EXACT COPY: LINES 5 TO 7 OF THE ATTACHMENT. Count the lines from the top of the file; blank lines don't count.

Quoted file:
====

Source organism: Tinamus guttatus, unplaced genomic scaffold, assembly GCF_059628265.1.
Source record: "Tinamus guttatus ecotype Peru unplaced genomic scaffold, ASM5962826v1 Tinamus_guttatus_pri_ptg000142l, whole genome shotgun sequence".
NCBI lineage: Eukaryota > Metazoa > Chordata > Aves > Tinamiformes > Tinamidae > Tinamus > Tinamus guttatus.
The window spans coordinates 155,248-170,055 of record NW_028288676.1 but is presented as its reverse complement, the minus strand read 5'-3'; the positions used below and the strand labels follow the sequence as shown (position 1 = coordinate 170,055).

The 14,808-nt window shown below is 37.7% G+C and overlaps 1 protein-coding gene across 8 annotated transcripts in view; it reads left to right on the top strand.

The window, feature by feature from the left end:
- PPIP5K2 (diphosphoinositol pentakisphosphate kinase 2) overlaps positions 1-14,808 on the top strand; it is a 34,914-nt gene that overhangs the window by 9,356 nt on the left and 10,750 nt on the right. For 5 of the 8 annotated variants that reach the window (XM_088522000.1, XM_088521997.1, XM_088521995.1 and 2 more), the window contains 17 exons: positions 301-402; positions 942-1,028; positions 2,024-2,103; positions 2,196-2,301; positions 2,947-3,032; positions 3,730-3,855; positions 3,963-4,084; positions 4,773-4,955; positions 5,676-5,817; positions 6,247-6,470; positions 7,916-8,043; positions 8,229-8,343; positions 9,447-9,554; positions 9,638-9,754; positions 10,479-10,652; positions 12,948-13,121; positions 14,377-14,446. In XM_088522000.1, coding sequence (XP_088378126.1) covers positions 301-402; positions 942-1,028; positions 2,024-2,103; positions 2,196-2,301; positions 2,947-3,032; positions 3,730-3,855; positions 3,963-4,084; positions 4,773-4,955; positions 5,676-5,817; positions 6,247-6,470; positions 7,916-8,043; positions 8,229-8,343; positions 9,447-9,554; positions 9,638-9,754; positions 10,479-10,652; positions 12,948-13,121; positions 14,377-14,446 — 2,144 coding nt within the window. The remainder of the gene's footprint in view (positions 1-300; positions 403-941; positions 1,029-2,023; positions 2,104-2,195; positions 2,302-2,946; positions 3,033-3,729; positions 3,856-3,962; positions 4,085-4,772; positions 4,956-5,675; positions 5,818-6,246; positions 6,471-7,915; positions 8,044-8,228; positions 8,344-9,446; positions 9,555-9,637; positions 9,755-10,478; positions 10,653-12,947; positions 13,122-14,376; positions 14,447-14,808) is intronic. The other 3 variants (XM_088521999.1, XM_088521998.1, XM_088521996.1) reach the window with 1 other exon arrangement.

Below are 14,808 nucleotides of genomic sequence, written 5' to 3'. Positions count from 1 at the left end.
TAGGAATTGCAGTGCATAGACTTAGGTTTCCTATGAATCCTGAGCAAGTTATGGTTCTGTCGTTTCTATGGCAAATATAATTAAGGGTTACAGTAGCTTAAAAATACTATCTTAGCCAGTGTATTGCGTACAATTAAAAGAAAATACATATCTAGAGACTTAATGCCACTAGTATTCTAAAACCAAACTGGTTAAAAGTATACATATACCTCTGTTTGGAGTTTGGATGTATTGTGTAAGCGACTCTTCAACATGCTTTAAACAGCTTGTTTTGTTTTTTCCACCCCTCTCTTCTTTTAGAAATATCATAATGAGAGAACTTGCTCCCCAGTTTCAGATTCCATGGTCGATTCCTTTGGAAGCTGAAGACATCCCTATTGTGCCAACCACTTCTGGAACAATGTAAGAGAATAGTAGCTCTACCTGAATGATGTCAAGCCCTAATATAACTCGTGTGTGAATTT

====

The 14,808-nt window shown below is 37.7% G+C and overlaps 1 protein-coding gene across 8 annotated transcripts in view; it reads left to right on the top strand.

The window, feature by feature from the left end:
- PPIP5K2 (diphosphoinositol pentakisphosphate kinase 2) overlaps positions 1-14,808 on the top strand; it is a 34,914-nt gene that overhangs the window by 9,356 nt on the left and 10,750 nt on the right. For 5 of the 8 annotated variants that reach the window (XM_088522000.1, XM_088521997.1, XM_088521995.1 and 2 more), the window contains 17 exons: positions 301-402; positions 942-1,028; positions 2,024-2,103; positions 2,196-2,301; positions 2,947-3,032; positions 3,730-3,855; positions 3,963-4,084; positions 4,773-4,955; positions 5,676-5,817; positions 6,247-6,470; positions 7,916-8,043; positions 8,229-8,343; positions 9,447-9,554; positions 9,638-9,754; positions 10,479-10,652; positions 12,948-13,121; positions 14,377-14,446. In XM_088522000.1, coding sequence (XP_088378126.1) covers positions 301-402; positions 942-1,028; positions 2,024-2,103; positions 2,196-2,301; positions 2,947-3,032; positions 3,730-3,855; positions 3,963-4,084; positions 4,773-4,955; positions 5,676-5,817; positions 6,247-6,470; positions 7,916-8,043; positions 8,229-8,343; positions 9,447-9,554; positions 9,638-9,754; positions 10,479-10,652; positions 12,948-13,121; positions 14,377-14,446 — 2,144 coding nt within the window. The remainder of the gene's footprint in view (positions 1-300; positions 403-941; positions 1,029-2,023; positions 2,104-2,195; positions 2,302-2,946; positions 3,033-3,729; positions 3,856-3,962; positions 4,085-4,772; positions 4,956-5,675; positions 5,818-6,246; positions 6,471-7,915; positions 8,044-8,228; positions 8,344-9,446; positions 9,555-9,637; positions 9,755-10,478; positions 10,653-12,947; positions 13,122-14,376; positions 14,447-14,808) is intronic. The other 3 variants (XM_088521999.1, XM_088521998.1, XM_088521996.1) reach the window with 1 other exon arrangement.